The role of each form in tax compliance
The key function of the Form W-9 is to enable you, as the paying company, to have your contractors’ identifying information on record, so that you can report the amount you’ve paid them. The end goal of this is to help the IRS verify how much an independent contractor is earning, so that they can confirm that they are filing taxes on the accurate amount.
The W-8 forms help you record the status of the foreign individuals or entities you are contracting to, so that you can calculate the exemptions they are eligible for – and accordingly withhold the right amount when you pay them. It also helps the IRS track the amount that US companies are sending overseas.
Filing Requirements and Procedures:
Now that we are clear on who files each form and under what circumstances, let us move on to filing procedures.
When and how to collect W-8 and W-9 forms
The Form W-9 should ideally be collected right when you are onboarding your freelancers and contractors. Now, you may wonder at the need for this. After all, if you pay the worker less than $600 in the year, you will not have to submit a 1099-NEC for them – so why collect the W-9 form? The reason is that often, employers don’t know how much they’ll pay a freelancer or a contractor throughout the year. For example, if you end up loving the professional’s work, you may decide to engage them for projects beyond the initial scope.
If you end up paying them less than $600 that year after all, you don’t have to file the 1099-NEC for them. But it’s better to have the Form W-9 on record and not need it than to need it and realize that you don’t have it!
As for the W-8 forms, you will need to collect the relevant one before you make the first payment to a new foreign contractor. If you don’t receive it on time, you will need to deduct 30% as tax withholdings. Most employers prefer collecting this during onboarding, to simplify the process.
The submission process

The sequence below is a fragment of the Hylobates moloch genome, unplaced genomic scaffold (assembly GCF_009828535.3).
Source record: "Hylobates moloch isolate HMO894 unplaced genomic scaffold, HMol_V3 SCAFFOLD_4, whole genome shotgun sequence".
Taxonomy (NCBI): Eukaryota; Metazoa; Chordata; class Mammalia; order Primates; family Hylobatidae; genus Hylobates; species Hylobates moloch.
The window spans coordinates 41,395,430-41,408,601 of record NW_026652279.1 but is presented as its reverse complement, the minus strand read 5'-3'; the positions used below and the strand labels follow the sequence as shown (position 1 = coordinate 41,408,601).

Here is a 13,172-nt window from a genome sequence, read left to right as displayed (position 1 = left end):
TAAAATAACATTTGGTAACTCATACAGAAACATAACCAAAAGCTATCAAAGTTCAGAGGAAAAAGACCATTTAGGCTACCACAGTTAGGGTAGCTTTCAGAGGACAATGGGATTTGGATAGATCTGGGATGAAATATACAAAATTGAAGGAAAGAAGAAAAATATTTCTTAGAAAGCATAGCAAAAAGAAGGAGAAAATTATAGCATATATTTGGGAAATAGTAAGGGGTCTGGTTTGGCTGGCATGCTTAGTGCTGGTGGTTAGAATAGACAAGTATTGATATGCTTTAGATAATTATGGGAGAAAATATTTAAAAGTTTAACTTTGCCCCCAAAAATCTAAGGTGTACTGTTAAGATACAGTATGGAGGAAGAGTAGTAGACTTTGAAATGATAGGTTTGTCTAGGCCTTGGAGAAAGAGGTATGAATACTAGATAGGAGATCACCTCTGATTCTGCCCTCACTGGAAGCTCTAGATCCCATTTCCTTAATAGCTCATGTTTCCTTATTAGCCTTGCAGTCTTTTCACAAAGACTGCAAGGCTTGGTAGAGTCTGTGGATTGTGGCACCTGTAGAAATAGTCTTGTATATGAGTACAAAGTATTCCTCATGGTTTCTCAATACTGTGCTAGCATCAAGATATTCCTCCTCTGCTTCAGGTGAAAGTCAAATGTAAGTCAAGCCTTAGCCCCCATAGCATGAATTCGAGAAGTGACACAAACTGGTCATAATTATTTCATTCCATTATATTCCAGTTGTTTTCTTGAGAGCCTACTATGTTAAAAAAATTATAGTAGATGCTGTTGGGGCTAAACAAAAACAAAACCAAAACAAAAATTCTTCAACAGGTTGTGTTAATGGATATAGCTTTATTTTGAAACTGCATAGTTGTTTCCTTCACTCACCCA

The Form W-9 needs to be filled in by your US-based self employed workers and submitted to you. If there is a change in their name, address, or any other detail, they will be required to submit a fresh Form W-9. Do note – this is for your record-keeping purposes only, so do not submit this form to the IRS. Just ensure you store this securely for 4 years after the freelance engagement.
Likewise, the W-8 forms are to be submitted to you by your foreign workers or entities. Each form will be valid for the rest of that calendar year, as well as the next 3 years after that. Here again, this is for you to have on record, so it should not be submitted to the IRS.
For companies in the United States, the deadline for filing 1099 forms is typically January 31st of the year following the tax year in question. This applies to certain types of 1099 forms, such as the 1099-NEC (Nonemployee Compensation), which must be filed with the IRS and provided to the recipient by this date.
However, for other types of 1099 forms, like the 1099-MISC (Miscellaneous Income), the deadline may differ. If you're filing forms other than the 1099-NEC, it's essential to check the specific deadlines for each form.
Regarding extensions, companies can request a 30-day extension to file their 1099 forms by submitting Form 8809, "Application for Extension of Time to File Information Returns," to the IRS. This form should be filed before the due date of the 1099s. It's important to note that this is an extension to file the forms with the IRS, not an extension to furnish the forms to the recipients. The recipients must still receive their copies of the 1099s by the original due date (typically January 31st).
2024's New E-Filing Mandate
As a business owner handling numerous contractors, it's crucial to stay informed about the latest tax laws to avoid penalties and reduce costs. Understanding tax compliance is essential to manage expenditures on independent contractors effectively and prevent financial risks. Tax season adds extra administrative work, distracting from strategic business areas.